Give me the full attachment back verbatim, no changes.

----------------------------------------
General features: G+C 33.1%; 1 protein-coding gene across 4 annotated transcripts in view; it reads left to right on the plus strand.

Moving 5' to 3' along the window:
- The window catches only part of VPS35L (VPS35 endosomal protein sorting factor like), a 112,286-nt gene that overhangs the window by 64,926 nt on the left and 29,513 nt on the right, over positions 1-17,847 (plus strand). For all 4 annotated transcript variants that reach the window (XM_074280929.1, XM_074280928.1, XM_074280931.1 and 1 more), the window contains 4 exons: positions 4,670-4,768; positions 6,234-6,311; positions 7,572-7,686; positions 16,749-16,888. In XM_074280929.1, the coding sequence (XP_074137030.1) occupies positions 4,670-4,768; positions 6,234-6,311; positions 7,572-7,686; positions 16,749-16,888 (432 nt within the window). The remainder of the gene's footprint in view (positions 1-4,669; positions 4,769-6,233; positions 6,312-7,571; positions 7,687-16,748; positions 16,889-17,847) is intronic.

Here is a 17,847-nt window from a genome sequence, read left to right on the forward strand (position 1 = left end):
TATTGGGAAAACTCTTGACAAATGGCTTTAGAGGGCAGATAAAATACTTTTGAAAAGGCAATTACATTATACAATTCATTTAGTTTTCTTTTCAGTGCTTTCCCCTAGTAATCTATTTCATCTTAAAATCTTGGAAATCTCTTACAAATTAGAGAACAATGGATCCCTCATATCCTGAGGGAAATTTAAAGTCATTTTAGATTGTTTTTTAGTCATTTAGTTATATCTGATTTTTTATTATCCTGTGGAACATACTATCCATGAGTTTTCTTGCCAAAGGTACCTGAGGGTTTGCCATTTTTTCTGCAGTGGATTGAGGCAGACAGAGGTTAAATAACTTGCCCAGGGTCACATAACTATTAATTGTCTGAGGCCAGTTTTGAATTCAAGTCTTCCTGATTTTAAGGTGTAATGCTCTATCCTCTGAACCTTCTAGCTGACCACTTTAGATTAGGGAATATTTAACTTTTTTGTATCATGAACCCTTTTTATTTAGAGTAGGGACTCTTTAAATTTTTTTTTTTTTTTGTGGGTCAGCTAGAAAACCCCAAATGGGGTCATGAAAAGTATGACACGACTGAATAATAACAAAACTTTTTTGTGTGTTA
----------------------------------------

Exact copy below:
General features: G+C 33.1%; 1 protein-coding gene across 4 annotated transcripts in view; it reads left to right on the plus strand.

Moving 5' to 3' along the window:
- The window catches only part of VPS35L (VPS35 endosomal protein sorting factor like), a 112,286-nt gene that overhangs the window by 64,926 nt on the left and 29,513 nt on the right, over positions 1-17,847 (plus strand). For all 4 annotated transcript variants that reach the window (XM_074280929.1, XM_074280928.1, XM_074280931.1 and 1 more), the window contains 4 exons: positions 4,670-4,768; positions 6,234-6,311; positions 7,572-7,686; positions 16,749-16,888. In XM_074280929.1, the coding sequence (XP_074137030.1) occupies positions 4,670-4,768; positions 6,234-6,311; positions 7,572-7,686; positions 16,749-16,888 (432 nt within the window). The remainder of the gene's footprint in view (positions 1-4,669; positions 4,769-6,233; positions 6,312-7,571; positions 7,687-16,748; positions 16,889-17,847) is intronic.

Here is a 17,847-nt window from a genome sequence, read left to right on the forward strand (position 1 = left end):
TATTGGGAAAACTCTTGACAAATGGCTTTAGAGGGCAGATAAAATACTTTTGAAAAGGCAATTACATTATACAATTCATTTAGTTTTCTTTTCAGTGCTTTCCCCTAGTAATCTATTTCATCTTAAAATCTTGGAAATCTCTTACAAATTAGAGAACAATGGATCCCTCATATCCTGAGGGAAATTTAAAGTCATTTTAGATTGTTTTTTAGTCATTTAGTTATATCTGATTTTTTATTATCCTGTGGAACATACTATCCATGAGTTTTCTTGCCAAAGGTACCTGAGGGTTTGCCATTTTTTCTGCAGTGGATTGAGGCAGACAGAGGTTAAATAACTTGCCCAGGGTCACATAACTATTAATTGTCTGAGGCCAGTTTTGAATTCAAGTCTTCCTGATTTTAAGGTGTAATGCTCTATCCTCTGAACCTTCTAGCTGACCACTTTAGATTAGGGAATATTTAACTTTTTTGTATCATGAACCCTTTTTATTTAGAGTAGGGACTCTTTAAATTTTTTTTTTTTTTTGTGGGTCAGCTAGAAAACCCCAAATGGGGTCATGAAAAGTATGACACGACTGAATAATAACAAAACTTTTTTGTGTGTTA